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Filskit Blog: Fiat Panda vs. Lorry and the creative process

Posted on 30 August 2012 by Filskit Theatre

After two glorious weeks of research and development we are happy to say that The Feather Catcher has started to take shape. We’ve experimented with bubbles, unsuccessfully tried to build a hot air balloon using red fabric and some wire, written reams of speech and scrapped 99% of it. All in all, a great success!

For that is the beauty of the devising process – and creativity for that matter. It is a tricky beast, working in its own mysterious way. You can try to predict the final product, but odds are there’ll be so many twists and turns along the way it will grow into something beautifully unexpected. We have often been asked what our “process” is –and yes, even praised for it. It seems that many theatre practitioners, dead, alive, old and new are obsessed with the word. When we were studying we read countless books on it. But (whisper this), if we’re being brutally honest, we’re not sure what our “process” actually is – unless you count drinking multiple cups of tea, singing loudly to Bon Jovi and inventing filthy songs to make the others cry with laughter. We’re not sure our book would make it onto the drama school curriculum.

Unfortunately for us, many of our most creative moments have followed some sort of drama or disaster. The entire company was founded whilst Sarah and Katy were stranded in a French airport and this seems to have set some kind of precedent. Our most recent disaster happened during our R and D when we Filskit ladies were pootling back from a successful day of rehearsals. The sun was shining, the M25 was predictably slow and suddenly, WAM! we were struck, in Katy’s small and rather old, green Fiat Panda – by a lorry. After many expletives from our side (mainly Sarah, who we’ve learnt swears profusely in a crisis), the situation was resolved by the giant and comedic eastern European gentleman who, after apologising, bent the vehicle back into shape before sending us on our merry way again. It was a whirlwind of chaos.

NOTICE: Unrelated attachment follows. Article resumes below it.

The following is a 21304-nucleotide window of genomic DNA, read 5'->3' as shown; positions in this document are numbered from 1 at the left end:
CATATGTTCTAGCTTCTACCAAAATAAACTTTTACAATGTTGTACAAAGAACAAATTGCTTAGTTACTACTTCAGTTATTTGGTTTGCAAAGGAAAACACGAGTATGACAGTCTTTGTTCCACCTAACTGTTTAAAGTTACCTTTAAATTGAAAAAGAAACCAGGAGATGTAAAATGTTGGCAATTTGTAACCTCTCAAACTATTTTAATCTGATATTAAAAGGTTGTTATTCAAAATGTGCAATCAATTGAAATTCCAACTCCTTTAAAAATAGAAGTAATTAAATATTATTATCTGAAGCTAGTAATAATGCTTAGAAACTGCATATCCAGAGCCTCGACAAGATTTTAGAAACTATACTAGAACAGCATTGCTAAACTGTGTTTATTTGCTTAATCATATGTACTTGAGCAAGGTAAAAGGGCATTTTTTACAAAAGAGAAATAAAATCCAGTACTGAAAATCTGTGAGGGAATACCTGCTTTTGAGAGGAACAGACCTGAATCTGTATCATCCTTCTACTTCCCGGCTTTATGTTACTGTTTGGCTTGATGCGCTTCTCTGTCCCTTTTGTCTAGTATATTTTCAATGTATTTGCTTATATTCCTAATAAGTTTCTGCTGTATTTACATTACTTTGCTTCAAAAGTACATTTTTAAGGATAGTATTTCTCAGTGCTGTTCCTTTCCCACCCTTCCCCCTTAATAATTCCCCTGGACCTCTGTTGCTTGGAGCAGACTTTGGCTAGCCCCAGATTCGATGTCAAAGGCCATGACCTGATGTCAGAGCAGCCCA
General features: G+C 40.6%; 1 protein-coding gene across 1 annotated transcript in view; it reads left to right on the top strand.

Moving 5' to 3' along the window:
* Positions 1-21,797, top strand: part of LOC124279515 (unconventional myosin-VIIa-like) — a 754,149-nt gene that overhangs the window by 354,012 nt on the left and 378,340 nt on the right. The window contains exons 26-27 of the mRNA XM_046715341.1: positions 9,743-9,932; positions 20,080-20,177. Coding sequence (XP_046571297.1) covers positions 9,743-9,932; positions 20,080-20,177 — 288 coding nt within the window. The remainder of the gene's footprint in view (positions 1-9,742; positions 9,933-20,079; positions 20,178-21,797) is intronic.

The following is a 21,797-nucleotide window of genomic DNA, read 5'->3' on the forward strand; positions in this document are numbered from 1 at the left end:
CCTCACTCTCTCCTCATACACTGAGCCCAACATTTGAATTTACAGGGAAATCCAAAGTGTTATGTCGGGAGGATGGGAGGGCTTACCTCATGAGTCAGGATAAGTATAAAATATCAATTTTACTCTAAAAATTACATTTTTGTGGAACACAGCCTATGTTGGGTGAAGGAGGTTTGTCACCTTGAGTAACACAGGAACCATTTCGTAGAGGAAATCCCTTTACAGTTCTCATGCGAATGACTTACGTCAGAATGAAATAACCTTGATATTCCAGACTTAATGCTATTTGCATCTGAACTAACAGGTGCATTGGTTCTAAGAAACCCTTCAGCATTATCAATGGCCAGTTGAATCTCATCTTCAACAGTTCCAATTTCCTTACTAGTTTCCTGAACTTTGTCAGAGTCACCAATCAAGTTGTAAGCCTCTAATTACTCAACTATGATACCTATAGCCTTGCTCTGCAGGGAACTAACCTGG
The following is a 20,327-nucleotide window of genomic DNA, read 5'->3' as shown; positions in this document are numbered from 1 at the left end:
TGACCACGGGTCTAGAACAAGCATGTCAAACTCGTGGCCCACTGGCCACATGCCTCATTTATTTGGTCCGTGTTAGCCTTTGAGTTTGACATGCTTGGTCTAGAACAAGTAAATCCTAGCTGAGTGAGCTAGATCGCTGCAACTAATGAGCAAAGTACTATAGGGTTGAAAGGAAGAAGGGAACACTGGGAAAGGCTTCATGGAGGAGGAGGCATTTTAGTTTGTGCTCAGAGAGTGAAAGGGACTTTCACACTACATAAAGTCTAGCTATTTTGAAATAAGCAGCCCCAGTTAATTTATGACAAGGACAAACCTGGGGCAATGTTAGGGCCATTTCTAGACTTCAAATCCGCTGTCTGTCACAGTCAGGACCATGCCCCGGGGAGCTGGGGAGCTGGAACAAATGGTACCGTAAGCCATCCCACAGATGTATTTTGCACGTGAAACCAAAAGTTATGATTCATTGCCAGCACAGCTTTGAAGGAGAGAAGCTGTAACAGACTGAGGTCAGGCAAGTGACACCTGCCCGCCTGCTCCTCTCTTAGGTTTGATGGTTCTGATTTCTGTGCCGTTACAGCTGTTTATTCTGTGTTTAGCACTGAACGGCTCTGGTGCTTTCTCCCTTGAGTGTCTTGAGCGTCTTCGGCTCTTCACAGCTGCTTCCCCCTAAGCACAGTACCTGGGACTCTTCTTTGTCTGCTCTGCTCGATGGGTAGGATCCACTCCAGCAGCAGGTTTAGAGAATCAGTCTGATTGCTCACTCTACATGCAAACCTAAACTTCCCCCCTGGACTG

Now – make no mistake, we are not suggesting that everyone needs to be stranded in a foreign country or get hit by a lorry to create good work, hopefully these are just coincidences and won’t form a permanent part of our “process”. The best advice we could give to any young company is find what works for you. I think this is why we love devising so much. There is no precedent. Some people need isolation, calm and serenity; others need time pressures and strict routine. Filskit theatre appears to be somewhere in the middle.

Car accidents and rude songs aside, we have found that a combination of collaboration, play and mentoring seems to work pretty well for us. As we look to continue the development of The Feather Catcher and our next projects we can start to design the circumstances under which we are most productive and creative. Therefore, the more we explore the more we get to know about what is right for us. The fact that that might be lying on a floor with bubbles and tea is just a happy coincidence.

Filskit Theatre

Filskit Theatre

Filskit Theatre are an all-female ensemble with a passion for micro-projection. The company, Sarah Gee, Katy Costigan and Victoria Dyson, have been making work together since 2008. As graduates of the European Theatre Arts course at Rose Bruford they were brought together by their shared love of projection and cake.